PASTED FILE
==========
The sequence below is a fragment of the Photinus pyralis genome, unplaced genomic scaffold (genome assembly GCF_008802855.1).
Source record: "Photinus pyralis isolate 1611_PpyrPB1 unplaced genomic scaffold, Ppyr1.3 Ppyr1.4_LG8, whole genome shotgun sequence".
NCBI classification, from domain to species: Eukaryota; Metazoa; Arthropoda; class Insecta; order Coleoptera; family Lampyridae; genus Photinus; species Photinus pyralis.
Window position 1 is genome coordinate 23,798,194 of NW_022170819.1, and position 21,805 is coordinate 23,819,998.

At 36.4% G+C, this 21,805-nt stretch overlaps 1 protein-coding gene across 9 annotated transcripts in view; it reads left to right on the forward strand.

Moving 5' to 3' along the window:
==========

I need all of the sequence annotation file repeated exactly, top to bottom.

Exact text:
The sequence below is a fragment of the Photinus pyralis genome, unplaced genomic scaffold (genome assembly GCF_008802855.1).
Source record: "Photinus pyralis isolate 1611_PpyrPB1 unplaced genomic scaffold, Ppyr1.3 Ppyr1.4_LG8, whole genome shotgun sequence".
NCBI classification, from domain to species: Eukaryota; Metazoa; Arthropoda; class Insecta; order Coleoptera; family Lampyridae; genus Photinus; species Photinus pyralis.
Window position 1 is genome coordinate 23,798,194 of NW_022170819.1, and position 21,805 is coordinate 23,819,998.

At 36.4% G+C, this 21,805-nt stretch overlaps 1 protein-coding gene across 9 annotated transcripts in view; it reads left to right on the forward strand.

Moving 5' to 3' along the window: